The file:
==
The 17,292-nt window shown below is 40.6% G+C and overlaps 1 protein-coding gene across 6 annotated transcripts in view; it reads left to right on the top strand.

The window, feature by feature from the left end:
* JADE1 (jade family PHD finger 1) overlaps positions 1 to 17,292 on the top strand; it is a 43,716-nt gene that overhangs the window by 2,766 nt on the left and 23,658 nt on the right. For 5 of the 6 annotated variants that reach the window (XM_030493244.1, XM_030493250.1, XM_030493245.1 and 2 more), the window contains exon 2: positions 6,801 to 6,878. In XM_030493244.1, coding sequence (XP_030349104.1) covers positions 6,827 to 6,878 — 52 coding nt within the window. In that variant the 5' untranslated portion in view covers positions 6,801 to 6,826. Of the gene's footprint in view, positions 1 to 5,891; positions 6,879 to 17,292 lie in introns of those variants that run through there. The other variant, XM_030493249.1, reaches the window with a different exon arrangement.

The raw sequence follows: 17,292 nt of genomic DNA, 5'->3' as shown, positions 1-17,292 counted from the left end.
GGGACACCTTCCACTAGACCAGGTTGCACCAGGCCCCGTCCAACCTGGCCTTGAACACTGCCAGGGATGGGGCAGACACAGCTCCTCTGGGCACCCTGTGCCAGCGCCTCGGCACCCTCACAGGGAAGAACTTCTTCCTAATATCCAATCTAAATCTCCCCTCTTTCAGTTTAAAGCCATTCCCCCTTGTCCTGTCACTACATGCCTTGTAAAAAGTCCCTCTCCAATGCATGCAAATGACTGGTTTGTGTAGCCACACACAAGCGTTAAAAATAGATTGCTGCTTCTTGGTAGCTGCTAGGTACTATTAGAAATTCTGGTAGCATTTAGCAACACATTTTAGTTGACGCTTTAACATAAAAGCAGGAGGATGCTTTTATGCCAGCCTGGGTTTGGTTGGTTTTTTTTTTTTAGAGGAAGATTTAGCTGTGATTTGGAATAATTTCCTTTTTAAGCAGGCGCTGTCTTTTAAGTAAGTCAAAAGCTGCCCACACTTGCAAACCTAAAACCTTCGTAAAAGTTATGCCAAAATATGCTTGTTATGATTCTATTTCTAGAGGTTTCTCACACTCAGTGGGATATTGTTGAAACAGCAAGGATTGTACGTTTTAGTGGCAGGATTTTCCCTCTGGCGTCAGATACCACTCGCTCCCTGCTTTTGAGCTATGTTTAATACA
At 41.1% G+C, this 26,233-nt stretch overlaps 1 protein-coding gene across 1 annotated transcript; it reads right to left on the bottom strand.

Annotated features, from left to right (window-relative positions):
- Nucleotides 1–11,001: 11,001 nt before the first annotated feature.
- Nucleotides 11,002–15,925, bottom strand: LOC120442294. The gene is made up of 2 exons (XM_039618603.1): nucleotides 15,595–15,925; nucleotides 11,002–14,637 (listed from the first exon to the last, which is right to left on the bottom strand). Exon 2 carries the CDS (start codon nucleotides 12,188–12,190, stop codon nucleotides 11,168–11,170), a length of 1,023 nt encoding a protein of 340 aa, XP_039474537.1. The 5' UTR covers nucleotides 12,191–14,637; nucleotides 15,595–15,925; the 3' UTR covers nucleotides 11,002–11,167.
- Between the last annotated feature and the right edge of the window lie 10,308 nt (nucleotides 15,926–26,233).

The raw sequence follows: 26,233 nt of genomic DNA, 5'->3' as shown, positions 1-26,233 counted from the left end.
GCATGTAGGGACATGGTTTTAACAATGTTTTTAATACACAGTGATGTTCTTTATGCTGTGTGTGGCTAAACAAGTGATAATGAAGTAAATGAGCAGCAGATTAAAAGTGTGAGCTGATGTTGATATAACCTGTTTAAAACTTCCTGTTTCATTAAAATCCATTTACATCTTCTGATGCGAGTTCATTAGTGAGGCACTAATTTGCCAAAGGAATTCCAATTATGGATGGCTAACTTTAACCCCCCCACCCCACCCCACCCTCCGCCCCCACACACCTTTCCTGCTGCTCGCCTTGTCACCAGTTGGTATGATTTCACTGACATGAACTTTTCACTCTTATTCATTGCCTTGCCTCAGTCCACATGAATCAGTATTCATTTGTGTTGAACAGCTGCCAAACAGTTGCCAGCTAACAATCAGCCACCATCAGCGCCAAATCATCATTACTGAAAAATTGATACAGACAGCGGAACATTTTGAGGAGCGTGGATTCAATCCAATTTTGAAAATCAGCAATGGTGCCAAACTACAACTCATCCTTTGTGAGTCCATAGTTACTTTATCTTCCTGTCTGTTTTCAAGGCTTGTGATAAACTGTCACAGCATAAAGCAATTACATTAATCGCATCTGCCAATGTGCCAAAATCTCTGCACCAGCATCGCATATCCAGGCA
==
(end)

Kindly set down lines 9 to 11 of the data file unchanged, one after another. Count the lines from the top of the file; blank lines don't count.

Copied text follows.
- Nucleotides 11,002–15,925, bottom strand: LOC120442294. The gene is made up of 2 exons (XM_039618603.1): nucleotides 15,595–15,925; nucleotides 11,002–14,637 (listed from the first exon to the last, which is right to left on the bottom strand). Exon 2 carries the CDS (start codon nucleotides 12,188–12,190, stop codon nucleotides 11,168–11,170), a length of 1,023 nt encoding a protein of 340 aa, XP_039474537.1. The 5' UTR covers nucleotides 12,191–14,637; nucleotides 15,595–15,925; the 3' UTR covers nucleotides 11,002–11,167.
- Between the last annotated feature and the right edge of the window lie 10,308 nt (nucleotides 15,926–26,233).

The raw sequence follows: 26,233 nt of genomic DNA, 5'->3' as shown, positions 1-26,233 counted from the left end.